While catching up with my blogs last week, I saw The Quotations Page's "Quote of the Day" for July 19th:
"People who like this sort of thing will find this the sort of thing they like."
- Abraham Lincoln
And I thought, Really? That construction seems awfully modern and snarky--more like John Scalzi than the 16th President of the United States. But it is just random enough to be true.
So off I went to do some research. How else am I supposed to kill time under the bed all day?
According to The Quotations Page, Lincoln used that sentence "in a book review." No date, no mention of the book title or the publication in which the review appeared. Typical.
A Google search revealed that many of the people who use this quotation describe it as Lincoln's "response" when asked for a review or critique of a particular book. So, not actually a book review. That helps. Maybe.
The only direct reference I could find is from George William Erskine Russell's 1903(?) book Collections and Recollections (full text at Project Gutenberg; my emphasis below):
But "The Art of Putting Things" includes also the things which one might have expressed worse, and covers the cases where a dexterous choice of words seems, at any rate to the speaker, to have extricated him from a conversational quandary. As an instance of this perilous art carried to high perfection, may be cited Abraham Lincoln's judgment on an unreadably sentimental book—"People who like this sort of thing will find this the sort of thing they like"—humbly imitated by two eminent men on this side of the Atlantic, one of whom is in the habit of writing to struggling authors—"Thank you for sending me your book, which I shall lose no time in reading;" while the other prefers the less truthful but perhaps more flattering formula—"I have read your blank verse, and much like it"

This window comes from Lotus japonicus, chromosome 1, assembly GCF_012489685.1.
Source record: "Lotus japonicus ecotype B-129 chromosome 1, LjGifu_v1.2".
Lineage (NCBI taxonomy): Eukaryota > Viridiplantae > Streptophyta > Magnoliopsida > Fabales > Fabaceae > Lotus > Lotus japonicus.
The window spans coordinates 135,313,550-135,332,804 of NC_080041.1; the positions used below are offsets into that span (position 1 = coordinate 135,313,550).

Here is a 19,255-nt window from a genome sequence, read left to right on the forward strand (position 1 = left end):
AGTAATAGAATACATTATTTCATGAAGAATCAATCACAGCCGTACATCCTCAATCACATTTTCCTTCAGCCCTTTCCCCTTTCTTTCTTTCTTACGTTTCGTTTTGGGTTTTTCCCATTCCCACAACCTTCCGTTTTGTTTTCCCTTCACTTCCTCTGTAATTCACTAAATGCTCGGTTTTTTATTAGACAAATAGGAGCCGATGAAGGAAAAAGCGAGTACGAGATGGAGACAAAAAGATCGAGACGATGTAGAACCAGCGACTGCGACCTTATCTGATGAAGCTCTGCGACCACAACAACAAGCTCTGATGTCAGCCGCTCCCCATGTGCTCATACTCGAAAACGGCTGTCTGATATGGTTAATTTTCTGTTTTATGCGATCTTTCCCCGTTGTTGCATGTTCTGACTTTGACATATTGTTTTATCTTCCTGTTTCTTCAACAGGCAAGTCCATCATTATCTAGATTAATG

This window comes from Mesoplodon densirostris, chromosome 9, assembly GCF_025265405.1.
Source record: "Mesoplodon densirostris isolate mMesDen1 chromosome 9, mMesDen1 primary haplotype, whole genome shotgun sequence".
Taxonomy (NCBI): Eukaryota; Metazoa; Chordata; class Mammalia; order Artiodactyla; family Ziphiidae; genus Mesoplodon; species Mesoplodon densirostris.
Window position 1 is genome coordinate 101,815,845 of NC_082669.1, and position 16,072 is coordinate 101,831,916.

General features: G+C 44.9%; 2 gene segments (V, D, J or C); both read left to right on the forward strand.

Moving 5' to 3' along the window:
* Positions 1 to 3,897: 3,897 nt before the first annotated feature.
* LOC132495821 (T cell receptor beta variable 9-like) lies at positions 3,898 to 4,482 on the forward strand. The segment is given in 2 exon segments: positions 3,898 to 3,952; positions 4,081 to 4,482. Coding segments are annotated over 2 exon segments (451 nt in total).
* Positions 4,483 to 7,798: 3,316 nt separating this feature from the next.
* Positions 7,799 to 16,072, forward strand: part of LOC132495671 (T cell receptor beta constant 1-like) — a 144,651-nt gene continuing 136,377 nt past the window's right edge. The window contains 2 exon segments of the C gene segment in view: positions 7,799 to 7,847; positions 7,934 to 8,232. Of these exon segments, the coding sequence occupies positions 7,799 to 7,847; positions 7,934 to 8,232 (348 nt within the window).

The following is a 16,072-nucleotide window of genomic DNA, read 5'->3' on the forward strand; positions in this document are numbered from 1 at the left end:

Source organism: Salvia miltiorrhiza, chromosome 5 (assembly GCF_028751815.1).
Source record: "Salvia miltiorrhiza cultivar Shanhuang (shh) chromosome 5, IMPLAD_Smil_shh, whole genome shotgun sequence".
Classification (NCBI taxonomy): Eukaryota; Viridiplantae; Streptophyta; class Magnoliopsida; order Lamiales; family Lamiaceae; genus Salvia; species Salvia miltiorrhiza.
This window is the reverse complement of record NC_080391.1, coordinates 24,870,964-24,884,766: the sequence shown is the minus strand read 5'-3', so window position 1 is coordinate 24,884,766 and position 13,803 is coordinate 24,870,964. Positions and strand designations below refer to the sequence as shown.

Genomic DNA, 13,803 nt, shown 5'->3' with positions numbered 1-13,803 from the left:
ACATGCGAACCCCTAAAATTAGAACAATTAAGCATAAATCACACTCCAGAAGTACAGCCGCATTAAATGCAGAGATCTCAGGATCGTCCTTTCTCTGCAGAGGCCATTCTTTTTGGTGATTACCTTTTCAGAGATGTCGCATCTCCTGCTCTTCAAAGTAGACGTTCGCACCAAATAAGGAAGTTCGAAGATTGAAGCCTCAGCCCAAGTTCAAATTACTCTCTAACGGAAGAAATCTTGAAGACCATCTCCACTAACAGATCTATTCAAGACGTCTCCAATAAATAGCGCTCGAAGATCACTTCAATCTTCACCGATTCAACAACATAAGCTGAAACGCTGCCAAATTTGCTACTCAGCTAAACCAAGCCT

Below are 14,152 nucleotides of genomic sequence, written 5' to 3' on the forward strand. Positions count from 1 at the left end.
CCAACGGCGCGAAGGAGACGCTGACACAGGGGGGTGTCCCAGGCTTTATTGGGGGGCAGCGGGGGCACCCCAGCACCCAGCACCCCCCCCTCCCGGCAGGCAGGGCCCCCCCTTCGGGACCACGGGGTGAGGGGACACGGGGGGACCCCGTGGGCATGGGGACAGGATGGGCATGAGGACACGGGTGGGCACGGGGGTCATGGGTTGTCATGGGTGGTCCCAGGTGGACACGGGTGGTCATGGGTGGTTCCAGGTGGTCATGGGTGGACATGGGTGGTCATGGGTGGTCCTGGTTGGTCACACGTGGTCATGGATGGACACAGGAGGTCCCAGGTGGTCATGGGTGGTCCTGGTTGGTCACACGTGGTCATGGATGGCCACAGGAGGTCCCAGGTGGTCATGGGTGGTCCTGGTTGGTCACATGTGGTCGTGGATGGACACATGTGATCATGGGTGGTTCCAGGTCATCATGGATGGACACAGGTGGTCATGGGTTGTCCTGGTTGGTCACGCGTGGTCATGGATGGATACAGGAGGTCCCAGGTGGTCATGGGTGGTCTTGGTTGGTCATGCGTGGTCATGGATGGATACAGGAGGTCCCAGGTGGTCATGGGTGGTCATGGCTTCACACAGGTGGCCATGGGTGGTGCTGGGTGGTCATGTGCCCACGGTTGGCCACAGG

You may also recognize two other literary clams in that paragraph. Those, combined with a lack of primary sources, make me doubt the overall accuracy of Russell's (wait for it) recollections. OH. SNAP.
I found one other scholarly mention of this quotation, in the Yale Book of Quotations (2006 edition), but I also consider them suspect because they list the publication date of Russell's book as 1898, when a peek at the Gutenberg text shows that the preface was written at "Christmas, 1903."
However, the Yale Book does mention one other interesting fact:
David Mearns suggests in the Lincoln Herald (1965) that the source for this remark was a mock testimonial by Artemus Ward: "For people who like the kind of lectures you deliver, they are just the kind of lectures such people like."
First of all: 1965? A hundred years after Lincoln's death and that's the best you've got? And second: "mock testimonial?" What does that mean?
After several hours of web searching, my paws were tired, but I finally found a definitive debunking in Ralph Keyes' book, The Quote Verifier (my emphasis and linkage below):
[I]n late 1863 a spoofy newspaper advertisement for [Artemus] Ward included this testimonial: "I have never heard any of your lectures, but from what I can learn I should say that for people who like the kind of lectures you deliver, they are just the kind of lectures such people like. Yours respectfully, O. Abe."
So, there you have it. Accuracy may die, but satire lives forever. Thanks to the blog Abraham Lincoln Observer for that pointer.
Verdict: BUSTED. Let's give credit where credit is due.